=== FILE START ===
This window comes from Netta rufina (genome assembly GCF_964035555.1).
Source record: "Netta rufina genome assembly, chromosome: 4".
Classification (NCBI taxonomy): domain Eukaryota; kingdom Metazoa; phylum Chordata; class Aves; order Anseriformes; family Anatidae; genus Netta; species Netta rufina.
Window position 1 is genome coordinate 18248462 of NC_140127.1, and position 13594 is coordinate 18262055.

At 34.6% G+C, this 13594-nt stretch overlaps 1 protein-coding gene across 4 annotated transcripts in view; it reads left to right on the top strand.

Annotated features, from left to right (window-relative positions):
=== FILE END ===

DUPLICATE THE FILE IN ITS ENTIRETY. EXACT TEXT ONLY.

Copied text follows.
This window comes from Netta rufina (genome assembly GCF_964035555.1).
Source record: "Netta rufina genome assembly, chromosome: 4".
Classification (NCBI taxonomy): domain Eukaryota; kingdom Metazoa; phylum Chordata; class Aves; order Anseriformes; family Anatidae; genus Netta; species Netta rufina.
Window position 1 is genome coordinate 18248462 of NC_140127.1, and position 13594 is coordinate 18262055.

At 34.6% G+C, this 13594-nt stretch overlaps 1 protein-coding gene across 4 annotated transcripts in view; it reads left to right on the top strand.

Annotated features, from left to right (window-relative positions):